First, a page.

"The worst camp experience I've ever had," is the way Spc. Josh Socha of Portland, Oregon, describes his time at Combat Outpost Nolen in the volatile Arghandab Valley of Kandahar Province, Afghanistan.
The men of COP Nolen have been in that valley for just over a month and have already seen their share of the most intense combat in Afghanistan. When last we reported, one of the camp's platoons had experienced severe casualties, losing nearly half of their men. As they are moved to the rear to regroup, a new set of troops is arriving to reinforce the position. Nolen comes under attack nearly every day, and patrols that leave the protective razor wire around their compound often run into either small arms fire or homemade bombs – IEDs, as the military calls them.
Four to five men sleep in the cramped rooms of this former school. With daytime temperatures often reaching 115-120 degrees, the stench from body armor, equipment and clothing is overpowering. It's nearly impossible to escape the oppressive heat. The ground is littered with spent shell casings from the daily firefights and the cigarette butts that often go hand-in-hand with those firefights. A well provides water for showers, shaving and laundry. The men burn their own trash and feces – a task that often falls to the lower-ranking soldiers.
Bottles of drinking water are stacked in cases in the compound. To keep the water cool the men put it in a large deep freezer. But they burn through water so fast that finding a cool or lukewarm bottle is like hitting the lottery. Breakfast and dinner are cooked by Sgt. Jeffery Meador, who the soldiers swear can make a gourmet meal out of anything. Steak and lobster were even served here this week – a rare treat.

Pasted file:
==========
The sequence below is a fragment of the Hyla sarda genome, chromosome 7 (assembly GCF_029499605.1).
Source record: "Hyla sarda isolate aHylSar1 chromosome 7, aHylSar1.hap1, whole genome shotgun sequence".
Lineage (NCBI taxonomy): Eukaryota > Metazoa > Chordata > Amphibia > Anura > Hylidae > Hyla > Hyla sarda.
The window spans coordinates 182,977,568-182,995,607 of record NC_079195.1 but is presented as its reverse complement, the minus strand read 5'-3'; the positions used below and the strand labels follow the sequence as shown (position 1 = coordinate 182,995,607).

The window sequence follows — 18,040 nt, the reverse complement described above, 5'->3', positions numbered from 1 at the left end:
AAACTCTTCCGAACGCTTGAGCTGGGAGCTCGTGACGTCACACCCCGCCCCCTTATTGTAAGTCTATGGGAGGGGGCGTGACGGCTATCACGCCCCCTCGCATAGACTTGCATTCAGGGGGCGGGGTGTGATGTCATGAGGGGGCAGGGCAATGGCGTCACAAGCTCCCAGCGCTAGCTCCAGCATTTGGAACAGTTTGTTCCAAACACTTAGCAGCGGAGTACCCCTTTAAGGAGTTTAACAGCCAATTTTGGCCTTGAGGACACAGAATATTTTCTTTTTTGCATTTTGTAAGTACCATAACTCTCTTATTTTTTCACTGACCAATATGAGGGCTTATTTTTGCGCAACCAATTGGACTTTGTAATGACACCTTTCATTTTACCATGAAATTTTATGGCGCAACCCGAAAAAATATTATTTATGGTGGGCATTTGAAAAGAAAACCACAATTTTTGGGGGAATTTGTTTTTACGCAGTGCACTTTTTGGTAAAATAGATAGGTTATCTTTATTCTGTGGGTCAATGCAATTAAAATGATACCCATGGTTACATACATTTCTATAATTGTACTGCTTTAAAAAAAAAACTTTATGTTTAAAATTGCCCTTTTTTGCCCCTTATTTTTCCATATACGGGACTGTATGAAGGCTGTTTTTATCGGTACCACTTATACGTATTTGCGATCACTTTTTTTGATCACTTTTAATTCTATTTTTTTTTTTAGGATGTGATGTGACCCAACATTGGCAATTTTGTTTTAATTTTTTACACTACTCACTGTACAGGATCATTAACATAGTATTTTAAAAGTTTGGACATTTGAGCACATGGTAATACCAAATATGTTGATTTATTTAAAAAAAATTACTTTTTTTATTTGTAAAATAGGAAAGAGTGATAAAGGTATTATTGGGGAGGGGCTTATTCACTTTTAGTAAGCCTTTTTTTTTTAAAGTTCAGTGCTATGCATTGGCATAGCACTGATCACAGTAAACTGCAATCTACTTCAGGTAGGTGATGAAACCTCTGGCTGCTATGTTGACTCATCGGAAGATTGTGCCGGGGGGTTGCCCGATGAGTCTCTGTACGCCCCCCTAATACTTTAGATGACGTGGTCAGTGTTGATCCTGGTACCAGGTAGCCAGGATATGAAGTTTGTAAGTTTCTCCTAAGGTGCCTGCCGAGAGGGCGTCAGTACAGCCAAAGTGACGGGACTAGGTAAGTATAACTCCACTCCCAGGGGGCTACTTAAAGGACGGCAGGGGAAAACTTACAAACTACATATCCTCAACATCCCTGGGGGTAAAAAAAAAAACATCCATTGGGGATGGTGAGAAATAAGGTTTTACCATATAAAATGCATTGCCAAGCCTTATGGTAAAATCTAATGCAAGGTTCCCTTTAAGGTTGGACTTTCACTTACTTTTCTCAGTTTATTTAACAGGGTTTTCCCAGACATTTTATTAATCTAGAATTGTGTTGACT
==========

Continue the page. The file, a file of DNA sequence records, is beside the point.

Morbid humor and relentless teasing pass the time. Wives, girlfriends, mothers and past missteps on patrol are all fair game. Men who share the same shoe size joke that if they step on an IED with opposite feet, they can split the cost of a new pair of shoes. The bond of brotherhood runs deep. These men have shared experiences and a part of their lives they will never forget.
I often ask the soldiers what they miss about home, and the answers usually run the gamut from the sarcastic to the sweet. But my favorite came from Socha.
"I miss for the most part that it's never sunny with a chance of RPGs," he said, referring to rocket-propelled grenades.
"There's never a chance of mortars at home unless it's the 4th of July and you just came home from the reservation with a boatload of illegal explosives or fireworks. So that's what I miss most about home. That there's an innocence there that you can do things that are dangerous but it just isn't the same there as it is here. Just going outside can get you injured, or killed, or maimed."
Editor's note: Associated Press photojournalists Evan Vucci and Rodrigo Abd are Photoblogging for msnbc.com while embedded with U.S. troops stationed at Combat Outpost Nolen, in the volatile Arghandab Valley in Kandahar, Afghanistan.